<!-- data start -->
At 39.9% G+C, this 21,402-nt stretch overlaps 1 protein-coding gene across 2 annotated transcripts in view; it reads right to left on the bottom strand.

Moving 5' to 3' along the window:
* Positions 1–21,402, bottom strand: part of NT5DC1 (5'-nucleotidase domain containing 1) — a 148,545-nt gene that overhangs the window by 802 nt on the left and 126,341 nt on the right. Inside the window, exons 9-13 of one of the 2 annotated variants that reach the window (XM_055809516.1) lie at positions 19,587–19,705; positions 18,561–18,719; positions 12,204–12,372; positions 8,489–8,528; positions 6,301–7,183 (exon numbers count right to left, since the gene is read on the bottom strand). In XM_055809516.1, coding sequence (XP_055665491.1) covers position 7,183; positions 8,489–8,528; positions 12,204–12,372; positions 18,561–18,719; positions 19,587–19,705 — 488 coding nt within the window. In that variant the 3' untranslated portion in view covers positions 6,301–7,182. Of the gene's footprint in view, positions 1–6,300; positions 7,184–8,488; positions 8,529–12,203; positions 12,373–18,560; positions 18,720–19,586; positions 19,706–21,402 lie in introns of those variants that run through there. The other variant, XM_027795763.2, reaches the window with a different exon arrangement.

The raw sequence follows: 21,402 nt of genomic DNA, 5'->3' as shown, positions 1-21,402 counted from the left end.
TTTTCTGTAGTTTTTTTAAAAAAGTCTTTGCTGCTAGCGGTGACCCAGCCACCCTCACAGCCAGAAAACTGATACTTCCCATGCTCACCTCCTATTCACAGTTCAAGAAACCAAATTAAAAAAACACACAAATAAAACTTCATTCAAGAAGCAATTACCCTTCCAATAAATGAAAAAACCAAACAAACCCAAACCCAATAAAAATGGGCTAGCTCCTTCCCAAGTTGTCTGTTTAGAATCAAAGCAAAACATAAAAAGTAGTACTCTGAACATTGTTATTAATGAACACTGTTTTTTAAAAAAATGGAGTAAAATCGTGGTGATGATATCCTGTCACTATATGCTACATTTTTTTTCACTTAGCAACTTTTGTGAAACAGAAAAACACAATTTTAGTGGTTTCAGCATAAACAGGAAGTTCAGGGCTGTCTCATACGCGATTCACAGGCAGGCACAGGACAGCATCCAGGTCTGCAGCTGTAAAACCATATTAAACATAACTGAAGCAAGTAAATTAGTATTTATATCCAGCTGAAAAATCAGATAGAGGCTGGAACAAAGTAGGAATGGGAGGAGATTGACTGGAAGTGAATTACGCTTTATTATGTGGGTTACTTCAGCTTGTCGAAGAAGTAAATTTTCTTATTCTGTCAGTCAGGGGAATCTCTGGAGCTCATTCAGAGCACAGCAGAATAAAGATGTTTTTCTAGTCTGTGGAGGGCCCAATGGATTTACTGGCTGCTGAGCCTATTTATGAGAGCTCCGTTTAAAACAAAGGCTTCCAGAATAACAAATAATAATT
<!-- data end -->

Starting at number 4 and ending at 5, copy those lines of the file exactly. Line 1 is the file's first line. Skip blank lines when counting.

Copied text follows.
The raw sequence follows: 21,402 nt of genomic DNA, 5'->3' as shown, positions 1-21,402 counted from the left end.
TTTTCTGTAGTTTTTTTAAAAAAGTCTTTGCTGCTAGCGGTGACCCAGCCACCCTCACAGCCAGAAAACTGATACTTCCCATGCTCACCTCCTATTCACAGTTCAAGAAACCAAATTAAAAAAACACACAAATAAAACTTCATTCAAGAAGCAATTACCCTTCCAATAAATGAAAAAACCAAACAAACCCAAACCCAATAAAAATGGGCTAGCTCCTTCCCAAGTTGTCTGTTTAGAATCAAAGCAAAACATAAAAAGTAGTACTCTGAACATTGTTATTAATGAACACTGTTTTTTAAAAAAATGGAGTAAAATCGTGGTGATGATATCCTGTCACTATATGCTACATTTTTTTTCACTTAGCAACTTTTGTGAAACAGAAAAACACAATTTTAGTGGTTTCAGCATAAACAGGAAGTTCAGGGCTGTCTCATACGCGATTCACAGGCAGGCACAGGACAGCATCCAGGTCTGCAGCTGTAAAACCATATTAAACATAACTGAAGCAAGTAAATTAGTATTTATATCCAGCTGAAAAATCAGATAGAGGCTGGAACAAAGTAGGAATGGGAGGAGATTGACTGGAAGTGAATTACGCTTTATTATGTGGGTTACTTCAGCTTGTCGAAGAAGTAAATTTTCTTATTCTGTCAGTCAGGGGAATCTCTGGAGCTCATTCAGAGCACAGCAGAATAAAGATGTTTTTCTAGTCTGTGGAGGGCCCAATGGATTTACTGGCTGCTGAGCCTATTTATGAGAGCTCCGTTTAAAACAAAGGCTTCCAGAATAACAAATAATAATT